“I can say that I don’t know how she did it,” said Stephen Burnett, whose son, Stephen Jr., attended high school with Jamison, and whose families have grown close. “A lot of folks would have just folded and said, ‘Hey, I’m done,’ and just let it take its course, but she’s doing great.”
When Jamison was younger, he’d sleep at a friend’s house, make his bed in the morning and make the friend’s bed as well. Surveying his unkempt apartment Monday morning, Barnes-Davis prodded her son to keep the place orderly. Humbled, he nodded and walked in the other direction.
Jamison likes his independence, but he has already begun thinking about next August, when the lease on his apartment is up. He figures if he rents a two-bedroom apartment, his mother won’t have to sleep on the pullout sofa when she visits.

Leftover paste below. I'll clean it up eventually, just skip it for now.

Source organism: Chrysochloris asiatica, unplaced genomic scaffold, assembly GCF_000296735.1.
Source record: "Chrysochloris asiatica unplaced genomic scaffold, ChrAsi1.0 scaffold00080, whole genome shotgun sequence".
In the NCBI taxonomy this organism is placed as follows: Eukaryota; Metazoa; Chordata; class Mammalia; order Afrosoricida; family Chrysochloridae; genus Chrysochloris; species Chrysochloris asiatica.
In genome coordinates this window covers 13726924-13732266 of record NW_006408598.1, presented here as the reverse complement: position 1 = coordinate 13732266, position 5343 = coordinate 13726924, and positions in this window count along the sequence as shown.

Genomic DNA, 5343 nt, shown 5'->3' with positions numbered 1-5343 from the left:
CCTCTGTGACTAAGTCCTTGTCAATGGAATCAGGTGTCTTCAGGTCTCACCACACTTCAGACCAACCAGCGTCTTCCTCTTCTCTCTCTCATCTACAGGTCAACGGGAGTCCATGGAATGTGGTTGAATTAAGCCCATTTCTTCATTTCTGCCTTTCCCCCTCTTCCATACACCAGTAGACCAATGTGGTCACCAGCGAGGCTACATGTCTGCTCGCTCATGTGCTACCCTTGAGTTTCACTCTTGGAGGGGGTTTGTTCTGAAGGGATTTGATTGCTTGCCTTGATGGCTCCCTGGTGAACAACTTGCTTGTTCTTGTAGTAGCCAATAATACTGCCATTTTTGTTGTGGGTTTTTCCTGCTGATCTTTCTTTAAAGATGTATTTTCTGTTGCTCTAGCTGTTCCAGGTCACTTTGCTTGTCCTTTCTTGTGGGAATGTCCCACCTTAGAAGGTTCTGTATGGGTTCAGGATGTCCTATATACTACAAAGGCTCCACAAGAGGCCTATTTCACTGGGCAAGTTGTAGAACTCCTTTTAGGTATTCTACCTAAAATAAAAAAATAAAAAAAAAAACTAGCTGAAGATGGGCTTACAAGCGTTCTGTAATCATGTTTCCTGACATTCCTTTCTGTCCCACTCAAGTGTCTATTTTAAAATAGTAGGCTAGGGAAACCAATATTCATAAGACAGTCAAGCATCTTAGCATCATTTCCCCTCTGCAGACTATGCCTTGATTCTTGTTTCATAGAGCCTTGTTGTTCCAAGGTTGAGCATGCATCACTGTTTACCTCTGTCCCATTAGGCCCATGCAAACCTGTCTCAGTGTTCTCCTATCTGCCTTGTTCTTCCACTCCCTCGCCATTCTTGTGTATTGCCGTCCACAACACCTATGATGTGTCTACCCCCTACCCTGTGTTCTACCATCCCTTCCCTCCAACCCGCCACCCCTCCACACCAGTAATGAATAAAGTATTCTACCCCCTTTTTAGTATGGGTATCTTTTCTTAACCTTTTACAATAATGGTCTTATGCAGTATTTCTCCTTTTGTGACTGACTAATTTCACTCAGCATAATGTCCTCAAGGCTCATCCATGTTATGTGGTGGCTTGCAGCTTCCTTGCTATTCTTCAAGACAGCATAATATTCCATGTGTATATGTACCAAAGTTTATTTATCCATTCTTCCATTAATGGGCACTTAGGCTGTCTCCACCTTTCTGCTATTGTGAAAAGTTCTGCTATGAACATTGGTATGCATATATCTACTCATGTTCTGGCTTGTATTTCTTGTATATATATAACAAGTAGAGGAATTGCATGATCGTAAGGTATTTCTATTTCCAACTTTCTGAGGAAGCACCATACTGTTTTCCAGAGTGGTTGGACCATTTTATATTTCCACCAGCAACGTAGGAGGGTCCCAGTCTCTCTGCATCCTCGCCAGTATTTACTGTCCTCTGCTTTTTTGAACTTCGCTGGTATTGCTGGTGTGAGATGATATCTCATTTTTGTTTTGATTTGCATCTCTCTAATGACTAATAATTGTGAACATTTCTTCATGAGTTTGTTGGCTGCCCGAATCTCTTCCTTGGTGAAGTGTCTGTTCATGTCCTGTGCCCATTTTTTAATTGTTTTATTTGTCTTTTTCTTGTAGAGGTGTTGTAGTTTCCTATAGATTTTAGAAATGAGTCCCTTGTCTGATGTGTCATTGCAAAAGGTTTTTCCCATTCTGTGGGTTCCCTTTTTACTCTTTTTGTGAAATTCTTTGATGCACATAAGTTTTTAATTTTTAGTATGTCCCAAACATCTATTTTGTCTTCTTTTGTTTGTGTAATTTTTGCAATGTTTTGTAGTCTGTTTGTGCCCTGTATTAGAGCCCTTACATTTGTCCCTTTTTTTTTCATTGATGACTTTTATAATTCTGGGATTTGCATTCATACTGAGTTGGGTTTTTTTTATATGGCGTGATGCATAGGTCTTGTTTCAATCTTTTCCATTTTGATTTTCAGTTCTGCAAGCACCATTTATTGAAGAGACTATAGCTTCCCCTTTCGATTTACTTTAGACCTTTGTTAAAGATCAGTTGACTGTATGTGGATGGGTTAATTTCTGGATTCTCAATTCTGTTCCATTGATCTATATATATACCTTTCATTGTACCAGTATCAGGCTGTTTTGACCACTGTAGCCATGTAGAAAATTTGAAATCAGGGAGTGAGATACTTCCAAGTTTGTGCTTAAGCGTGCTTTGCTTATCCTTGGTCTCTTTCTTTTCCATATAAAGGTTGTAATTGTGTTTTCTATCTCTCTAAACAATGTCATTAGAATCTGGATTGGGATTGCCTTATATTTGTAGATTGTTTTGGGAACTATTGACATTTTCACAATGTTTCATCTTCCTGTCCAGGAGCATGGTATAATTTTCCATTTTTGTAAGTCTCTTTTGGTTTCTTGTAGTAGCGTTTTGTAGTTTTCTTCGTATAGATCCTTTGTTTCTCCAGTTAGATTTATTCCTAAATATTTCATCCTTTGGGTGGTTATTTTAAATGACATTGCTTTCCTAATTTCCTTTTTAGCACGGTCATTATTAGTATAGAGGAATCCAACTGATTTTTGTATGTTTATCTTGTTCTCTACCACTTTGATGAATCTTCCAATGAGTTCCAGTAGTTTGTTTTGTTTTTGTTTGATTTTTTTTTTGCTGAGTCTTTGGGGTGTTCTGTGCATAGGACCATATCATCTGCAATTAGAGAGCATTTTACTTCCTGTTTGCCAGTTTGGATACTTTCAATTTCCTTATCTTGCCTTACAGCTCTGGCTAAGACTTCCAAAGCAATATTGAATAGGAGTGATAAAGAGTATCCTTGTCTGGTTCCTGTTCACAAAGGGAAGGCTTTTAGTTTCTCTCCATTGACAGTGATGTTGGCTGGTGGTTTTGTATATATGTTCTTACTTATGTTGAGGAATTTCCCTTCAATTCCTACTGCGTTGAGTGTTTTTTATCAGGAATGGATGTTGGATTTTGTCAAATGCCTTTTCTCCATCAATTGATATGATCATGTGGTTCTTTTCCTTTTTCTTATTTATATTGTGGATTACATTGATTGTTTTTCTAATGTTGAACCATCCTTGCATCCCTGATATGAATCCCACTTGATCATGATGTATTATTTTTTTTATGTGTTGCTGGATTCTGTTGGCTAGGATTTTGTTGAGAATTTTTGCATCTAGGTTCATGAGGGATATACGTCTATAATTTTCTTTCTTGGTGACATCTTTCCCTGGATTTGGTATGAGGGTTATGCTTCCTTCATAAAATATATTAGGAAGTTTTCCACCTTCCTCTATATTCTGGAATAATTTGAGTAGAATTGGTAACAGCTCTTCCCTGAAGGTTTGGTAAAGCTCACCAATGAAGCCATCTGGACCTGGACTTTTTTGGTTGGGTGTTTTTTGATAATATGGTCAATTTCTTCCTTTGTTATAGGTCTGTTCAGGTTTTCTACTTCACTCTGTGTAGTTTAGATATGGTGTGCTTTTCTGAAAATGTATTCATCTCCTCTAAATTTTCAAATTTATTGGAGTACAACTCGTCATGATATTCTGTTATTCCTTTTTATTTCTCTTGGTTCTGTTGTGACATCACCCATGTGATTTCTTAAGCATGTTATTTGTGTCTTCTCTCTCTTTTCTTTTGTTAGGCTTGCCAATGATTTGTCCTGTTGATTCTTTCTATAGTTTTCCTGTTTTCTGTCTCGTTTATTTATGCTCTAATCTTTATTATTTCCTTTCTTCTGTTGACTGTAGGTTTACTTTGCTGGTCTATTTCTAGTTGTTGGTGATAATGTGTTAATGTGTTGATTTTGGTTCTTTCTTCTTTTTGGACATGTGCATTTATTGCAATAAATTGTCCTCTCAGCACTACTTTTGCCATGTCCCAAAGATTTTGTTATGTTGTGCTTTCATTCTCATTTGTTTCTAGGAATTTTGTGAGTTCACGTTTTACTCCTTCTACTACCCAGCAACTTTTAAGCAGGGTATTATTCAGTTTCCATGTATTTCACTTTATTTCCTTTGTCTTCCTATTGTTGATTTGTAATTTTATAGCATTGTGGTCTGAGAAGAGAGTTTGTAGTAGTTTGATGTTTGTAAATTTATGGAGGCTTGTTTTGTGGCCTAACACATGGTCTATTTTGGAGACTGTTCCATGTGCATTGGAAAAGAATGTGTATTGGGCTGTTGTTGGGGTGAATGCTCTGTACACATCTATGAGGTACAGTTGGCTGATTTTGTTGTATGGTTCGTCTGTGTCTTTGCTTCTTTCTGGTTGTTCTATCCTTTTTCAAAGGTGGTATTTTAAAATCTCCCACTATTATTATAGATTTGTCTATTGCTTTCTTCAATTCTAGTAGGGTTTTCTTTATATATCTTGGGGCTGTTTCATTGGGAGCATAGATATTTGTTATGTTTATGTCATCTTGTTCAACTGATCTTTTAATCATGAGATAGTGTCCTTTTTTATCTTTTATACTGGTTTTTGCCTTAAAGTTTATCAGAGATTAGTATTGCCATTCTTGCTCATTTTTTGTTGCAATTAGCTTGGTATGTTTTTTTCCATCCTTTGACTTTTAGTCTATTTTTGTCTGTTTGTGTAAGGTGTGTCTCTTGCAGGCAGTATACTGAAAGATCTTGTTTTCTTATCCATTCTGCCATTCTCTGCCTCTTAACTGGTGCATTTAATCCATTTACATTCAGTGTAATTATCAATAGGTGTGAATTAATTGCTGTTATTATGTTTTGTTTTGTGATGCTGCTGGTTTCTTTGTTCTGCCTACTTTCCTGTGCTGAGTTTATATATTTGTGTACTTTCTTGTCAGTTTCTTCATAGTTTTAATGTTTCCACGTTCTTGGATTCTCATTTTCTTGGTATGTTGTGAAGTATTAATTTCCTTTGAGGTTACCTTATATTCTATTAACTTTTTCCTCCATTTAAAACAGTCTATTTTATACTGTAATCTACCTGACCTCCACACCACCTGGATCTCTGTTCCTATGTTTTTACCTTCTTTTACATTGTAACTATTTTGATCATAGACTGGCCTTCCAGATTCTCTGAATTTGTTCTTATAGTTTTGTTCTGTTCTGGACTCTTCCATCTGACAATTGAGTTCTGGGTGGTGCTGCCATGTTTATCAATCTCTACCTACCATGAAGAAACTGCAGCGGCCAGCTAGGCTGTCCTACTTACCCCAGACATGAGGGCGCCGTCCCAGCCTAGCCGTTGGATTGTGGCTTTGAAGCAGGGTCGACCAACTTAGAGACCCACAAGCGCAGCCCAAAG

When they were younger, Jamison and his siblings didn’t always have the nicest things, but they learned how to take care of what they did have.
“He’s definitely a momma’s boy,” Barnes-Davis said. “He aggravates me to death, but no matter where he’s at, I’ve always told him that no matter what he’s doing, I’m going to be right there to support him 100 percent.”